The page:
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Prostate cancer 'is linked to insomnia'

Insomnia can double the risk of prostate cancer in men.

The risk rises proportionately with the severity of sleep problems, researchers found, increasing from 1.6 to 2.1 times the usual level.

Why poor sleep can affect men's chances of developing the disease is unexplained. But a previous link has been seen between insomnia and breast cancer in women.

"Sleep problems are very common in modern society and can have adverse health consequences," said study leader Dr Lara Sigurdardottir, from the University of Iceland.

"Women with sleep disruption have been reported to be at an increased risk for breast cancer, but less is known about the potential role of sleep problems in prostate cancer."

Each year around 40,000 men in the UK are diagnosed with prostate cancer and 10,000 die from the disease.

The researchers studied more than 2,000 men aged 67 to 96 who were questioned about their sleeping habits.

Specifically, they were asked if they took sleeping pills, had trouble falling asleep, found it difficult to get back to sleep after waking in the night, or woke early and stayed awake.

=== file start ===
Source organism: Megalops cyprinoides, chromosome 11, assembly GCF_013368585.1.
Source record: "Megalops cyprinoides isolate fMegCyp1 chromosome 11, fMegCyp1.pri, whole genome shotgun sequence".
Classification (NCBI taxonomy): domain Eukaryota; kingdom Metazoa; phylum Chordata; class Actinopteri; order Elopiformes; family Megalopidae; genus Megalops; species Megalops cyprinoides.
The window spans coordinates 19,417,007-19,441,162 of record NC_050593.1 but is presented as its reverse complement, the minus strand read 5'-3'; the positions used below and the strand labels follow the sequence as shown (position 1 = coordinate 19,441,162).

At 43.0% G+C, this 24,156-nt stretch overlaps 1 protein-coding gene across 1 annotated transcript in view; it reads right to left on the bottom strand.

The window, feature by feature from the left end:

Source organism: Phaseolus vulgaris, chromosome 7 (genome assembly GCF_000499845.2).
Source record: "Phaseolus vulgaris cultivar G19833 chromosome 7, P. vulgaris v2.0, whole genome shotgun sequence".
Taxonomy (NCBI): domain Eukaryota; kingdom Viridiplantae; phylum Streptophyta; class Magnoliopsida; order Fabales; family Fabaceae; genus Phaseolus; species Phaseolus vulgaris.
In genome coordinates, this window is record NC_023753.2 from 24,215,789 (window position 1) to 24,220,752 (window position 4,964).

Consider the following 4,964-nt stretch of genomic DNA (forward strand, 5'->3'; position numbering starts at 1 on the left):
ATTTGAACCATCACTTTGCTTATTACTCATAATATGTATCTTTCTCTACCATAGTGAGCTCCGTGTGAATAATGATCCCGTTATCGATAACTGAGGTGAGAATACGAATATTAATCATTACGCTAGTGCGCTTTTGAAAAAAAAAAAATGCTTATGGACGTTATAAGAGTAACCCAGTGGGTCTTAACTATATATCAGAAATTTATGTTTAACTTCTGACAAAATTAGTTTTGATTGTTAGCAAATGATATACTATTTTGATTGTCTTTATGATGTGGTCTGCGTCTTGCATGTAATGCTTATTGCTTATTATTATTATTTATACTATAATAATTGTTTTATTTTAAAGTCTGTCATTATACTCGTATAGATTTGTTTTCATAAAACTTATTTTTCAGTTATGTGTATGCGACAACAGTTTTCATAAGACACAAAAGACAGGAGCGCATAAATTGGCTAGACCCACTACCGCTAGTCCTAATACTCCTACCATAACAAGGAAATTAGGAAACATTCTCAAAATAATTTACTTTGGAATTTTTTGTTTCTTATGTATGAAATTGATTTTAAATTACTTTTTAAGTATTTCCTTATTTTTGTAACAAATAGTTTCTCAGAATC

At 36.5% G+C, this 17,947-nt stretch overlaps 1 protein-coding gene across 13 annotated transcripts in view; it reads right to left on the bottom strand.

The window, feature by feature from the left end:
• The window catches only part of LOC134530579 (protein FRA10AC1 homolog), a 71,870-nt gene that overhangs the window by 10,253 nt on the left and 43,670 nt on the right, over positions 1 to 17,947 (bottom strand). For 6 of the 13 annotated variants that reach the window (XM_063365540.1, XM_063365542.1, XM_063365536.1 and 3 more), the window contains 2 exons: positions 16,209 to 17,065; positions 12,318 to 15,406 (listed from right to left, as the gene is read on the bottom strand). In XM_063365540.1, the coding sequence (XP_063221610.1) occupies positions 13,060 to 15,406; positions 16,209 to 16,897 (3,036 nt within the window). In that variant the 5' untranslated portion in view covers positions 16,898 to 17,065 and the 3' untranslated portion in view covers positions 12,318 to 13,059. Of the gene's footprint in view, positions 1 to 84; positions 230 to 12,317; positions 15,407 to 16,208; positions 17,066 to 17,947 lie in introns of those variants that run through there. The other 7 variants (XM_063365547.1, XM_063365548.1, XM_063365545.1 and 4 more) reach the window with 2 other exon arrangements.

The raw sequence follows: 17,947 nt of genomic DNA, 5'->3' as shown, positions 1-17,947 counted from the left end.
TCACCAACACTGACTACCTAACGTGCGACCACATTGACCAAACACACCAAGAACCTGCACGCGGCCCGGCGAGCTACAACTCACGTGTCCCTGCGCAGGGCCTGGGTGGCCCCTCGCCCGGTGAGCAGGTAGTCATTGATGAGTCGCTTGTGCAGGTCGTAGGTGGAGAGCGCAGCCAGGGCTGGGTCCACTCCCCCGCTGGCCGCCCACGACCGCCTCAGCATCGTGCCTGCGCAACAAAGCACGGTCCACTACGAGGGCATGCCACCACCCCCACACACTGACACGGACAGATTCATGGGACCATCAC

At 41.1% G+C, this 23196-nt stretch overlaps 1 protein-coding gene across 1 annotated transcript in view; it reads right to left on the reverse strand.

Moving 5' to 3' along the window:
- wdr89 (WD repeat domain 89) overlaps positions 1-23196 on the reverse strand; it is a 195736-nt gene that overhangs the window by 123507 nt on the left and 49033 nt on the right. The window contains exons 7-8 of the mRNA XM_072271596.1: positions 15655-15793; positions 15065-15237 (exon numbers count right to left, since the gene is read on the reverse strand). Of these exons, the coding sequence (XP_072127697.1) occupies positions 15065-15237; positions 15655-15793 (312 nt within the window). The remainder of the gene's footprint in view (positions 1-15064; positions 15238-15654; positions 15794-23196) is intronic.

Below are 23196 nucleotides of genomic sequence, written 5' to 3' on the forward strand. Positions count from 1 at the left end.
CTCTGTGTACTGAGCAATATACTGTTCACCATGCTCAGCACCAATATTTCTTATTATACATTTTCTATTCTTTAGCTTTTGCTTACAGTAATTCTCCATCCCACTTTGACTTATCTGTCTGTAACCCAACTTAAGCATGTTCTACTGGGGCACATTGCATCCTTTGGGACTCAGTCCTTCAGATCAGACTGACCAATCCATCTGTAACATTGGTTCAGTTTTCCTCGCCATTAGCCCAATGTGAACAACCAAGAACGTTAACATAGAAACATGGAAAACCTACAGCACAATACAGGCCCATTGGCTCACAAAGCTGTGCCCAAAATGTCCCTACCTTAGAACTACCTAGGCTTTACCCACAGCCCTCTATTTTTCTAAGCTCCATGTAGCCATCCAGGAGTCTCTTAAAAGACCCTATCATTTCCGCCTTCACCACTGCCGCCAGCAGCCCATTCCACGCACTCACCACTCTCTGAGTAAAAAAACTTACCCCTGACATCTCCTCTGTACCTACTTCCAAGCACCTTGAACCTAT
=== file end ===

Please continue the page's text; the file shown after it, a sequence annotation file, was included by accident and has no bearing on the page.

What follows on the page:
Among the participants, between 8.7pc and 5.7pc reported severe and very severe sleep problems. None had prostate cancer at the start of the study, which continued for five years.

During this time, 6.4pc of the men were diagnosed with the cancer. Compared with men who had no problems sleeping, insomniacs were significntly more likely to develop it.

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For men with 'very severe' sleep problems, the risk of being diagnosed with advanced prostate cancer was more than tripled.

The researchers took steps to rule out the possibility that sleep problems were caused by undiagnosed prostate cancer or enlarged prostate glands, which can cause an urge to urinate during the night.

Dr Sigurdardottir added: "Prostate cancer is one of the leading public health concerns for men, and sleep problems are quite common.

"If our results are confirmed with further studies, sleep may become a potential target for intervention to reduce the risk of prostate cancer."

hnews@herald.ie


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